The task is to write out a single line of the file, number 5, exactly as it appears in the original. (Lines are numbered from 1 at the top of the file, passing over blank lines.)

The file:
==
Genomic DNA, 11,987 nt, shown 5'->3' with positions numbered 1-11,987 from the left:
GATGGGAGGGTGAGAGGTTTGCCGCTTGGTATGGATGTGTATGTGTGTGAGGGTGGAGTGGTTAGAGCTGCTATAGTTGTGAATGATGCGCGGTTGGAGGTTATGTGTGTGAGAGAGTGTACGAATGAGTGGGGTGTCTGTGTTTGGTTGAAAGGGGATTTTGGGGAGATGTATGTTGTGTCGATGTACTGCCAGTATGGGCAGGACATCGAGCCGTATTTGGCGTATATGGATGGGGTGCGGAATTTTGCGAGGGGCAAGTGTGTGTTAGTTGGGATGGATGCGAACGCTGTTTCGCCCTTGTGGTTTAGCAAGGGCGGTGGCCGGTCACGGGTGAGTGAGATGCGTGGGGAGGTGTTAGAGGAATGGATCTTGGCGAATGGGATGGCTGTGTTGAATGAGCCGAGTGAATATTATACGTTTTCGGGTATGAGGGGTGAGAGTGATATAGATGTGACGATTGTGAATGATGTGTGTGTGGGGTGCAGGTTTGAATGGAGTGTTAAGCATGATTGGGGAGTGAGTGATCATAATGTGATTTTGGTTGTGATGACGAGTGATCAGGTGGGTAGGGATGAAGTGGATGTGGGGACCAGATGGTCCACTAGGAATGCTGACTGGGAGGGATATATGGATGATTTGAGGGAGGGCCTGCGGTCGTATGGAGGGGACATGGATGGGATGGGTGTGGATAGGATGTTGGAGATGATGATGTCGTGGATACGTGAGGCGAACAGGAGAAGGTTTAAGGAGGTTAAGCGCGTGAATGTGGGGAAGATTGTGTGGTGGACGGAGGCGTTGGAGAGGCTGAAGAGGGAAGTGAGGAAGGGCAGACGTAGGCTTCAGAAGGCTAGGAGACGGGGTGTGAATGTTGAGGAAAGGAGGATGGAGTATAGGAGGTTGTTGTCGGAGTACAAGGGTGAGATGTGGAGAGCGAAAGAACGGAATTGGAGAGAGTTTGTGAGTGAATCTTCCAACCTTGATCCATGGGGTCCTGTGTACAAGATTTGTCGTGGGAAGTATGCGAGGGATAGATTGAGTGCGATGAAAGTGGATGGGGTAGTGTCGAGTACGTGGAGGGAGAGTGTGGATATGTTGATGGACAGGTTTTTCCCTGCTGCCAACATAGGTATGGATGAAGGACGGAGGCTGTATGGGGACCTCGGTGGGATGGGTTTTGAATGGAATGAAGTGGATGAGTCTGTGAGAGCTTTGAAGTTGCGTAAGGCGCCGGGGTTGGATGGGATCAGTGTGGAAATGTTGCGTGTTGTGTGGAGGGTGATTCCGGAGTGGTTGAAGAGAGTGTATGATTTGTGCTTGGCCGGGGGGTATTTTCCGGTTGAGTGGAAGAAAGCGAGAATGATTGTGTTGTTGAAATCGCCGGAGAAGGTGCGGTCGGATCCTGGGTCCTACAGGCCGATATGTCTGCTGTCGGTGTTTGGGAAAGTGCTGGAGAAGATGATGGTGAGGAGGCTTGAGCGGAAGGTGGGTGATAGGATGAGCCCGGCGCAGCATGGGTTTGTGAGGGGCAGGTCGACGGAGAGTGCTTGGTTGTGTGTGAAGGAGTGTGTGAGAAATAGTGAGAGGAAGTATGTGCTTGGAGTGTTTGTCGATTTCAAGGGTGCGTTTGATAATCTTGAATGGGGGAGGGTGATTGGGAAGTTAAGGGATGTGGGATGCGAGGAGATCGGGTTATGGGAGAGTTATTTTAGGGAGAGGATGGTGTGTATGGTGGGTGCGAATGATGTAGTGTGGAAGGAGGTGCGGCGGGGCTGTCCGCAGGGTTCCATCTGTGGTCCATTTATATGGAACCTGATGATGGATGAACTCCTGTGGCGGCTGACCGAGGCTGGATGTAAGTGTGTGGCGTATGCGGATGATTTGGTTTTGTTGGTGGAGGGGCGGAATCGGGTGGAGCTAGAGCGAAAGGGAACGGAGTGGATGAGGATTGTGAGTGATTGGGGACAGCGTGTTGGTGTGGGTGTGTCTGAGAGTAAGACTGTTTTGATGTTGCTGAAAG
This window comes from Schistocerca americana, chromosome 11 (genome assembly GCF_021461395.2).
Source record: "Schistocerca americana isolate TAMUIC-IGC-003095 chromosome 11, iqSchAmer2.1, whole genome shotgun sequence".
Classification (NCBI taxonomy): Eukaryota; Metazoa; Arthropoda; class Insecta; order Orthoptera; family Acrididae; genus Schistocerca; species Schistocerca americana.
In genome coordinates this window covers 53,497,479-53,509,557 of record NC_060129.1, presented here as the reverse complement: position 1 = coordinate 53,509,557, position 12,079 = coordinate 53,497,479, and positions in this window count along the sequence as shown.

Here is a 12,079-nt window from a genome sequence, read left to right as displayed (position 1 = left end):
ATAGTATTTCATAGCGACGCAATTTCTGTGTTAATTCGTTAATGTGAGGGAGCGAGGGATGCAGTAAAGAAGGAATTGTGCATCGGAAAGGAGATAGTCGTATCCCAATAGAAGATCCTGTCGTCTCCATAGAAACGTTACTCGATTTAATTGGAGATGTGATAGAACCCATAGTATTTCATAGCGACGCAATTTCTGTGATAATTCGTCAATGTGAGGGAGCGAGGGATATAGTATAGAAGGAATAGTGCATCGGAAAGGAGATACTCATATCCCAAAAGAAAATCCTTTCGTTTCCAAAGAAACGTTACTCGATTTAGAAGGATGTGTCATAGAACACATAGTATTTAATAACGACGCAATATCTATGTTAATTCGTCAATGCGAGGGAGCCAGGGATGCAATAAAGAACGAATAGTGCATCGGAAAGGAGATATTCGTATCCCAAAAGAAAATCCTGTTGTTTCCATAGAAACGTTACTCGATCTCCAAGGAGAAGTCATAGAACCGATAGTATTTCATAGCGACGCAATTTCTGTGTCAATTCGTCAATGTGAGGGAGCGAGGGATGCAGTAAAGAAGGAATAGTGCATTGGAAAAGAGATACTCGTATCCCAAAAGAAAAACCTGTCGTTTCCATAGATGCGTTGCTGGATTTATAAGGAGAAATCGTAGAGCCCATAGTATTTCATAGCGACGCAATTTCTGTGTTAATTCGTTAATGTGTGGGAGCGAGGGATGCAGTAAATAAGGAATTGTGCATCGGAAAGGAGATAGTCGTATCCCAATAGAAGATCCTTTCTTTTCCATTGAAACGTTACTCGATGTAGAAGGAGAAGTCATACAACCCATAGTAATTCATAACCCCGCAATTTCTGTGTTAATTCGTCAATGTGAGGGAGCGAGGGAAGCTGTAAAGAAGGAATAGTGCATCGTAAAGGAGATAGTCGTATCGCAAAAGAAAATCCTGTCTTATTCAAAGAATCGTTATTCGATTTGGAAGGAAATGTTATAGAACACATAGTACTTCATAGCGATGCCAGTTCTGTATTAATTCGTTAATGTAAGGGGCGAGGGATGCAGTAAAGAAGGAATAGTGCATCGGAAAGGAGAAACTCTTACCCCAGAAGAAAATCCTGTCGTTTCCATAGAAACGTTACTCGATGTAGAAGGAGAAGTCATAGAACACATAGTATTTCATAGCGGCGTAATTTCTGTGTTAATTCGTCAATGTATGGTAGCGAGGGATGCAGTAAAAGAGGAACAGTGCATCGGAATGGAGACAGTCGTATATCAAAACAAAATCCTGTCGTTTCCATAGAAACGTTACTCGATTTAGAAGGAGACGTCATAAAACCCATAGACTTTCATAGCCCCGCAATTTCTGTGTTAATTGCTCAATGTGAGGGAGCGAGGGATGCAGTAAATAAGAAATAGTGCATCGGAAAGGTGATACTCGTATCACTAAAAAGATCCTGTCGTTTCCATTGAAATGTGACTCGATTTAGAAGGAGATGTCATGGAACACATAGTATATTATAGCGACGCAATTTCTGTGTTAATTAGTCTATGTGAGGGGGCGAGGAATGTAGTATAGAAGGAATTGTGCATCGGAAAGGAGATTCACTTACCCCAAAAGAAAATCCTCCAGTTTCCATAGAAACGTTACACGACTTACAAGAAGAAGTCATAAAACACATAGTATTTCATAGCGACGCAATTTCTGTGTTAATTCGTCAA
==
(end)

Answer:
Classification (NCBI taxonomy): Eukaryota; Metazoa; Arthropoda; class Insecta; order Orthoptera; family Acrididae; genus Schistocerca; species Schistocerca americana.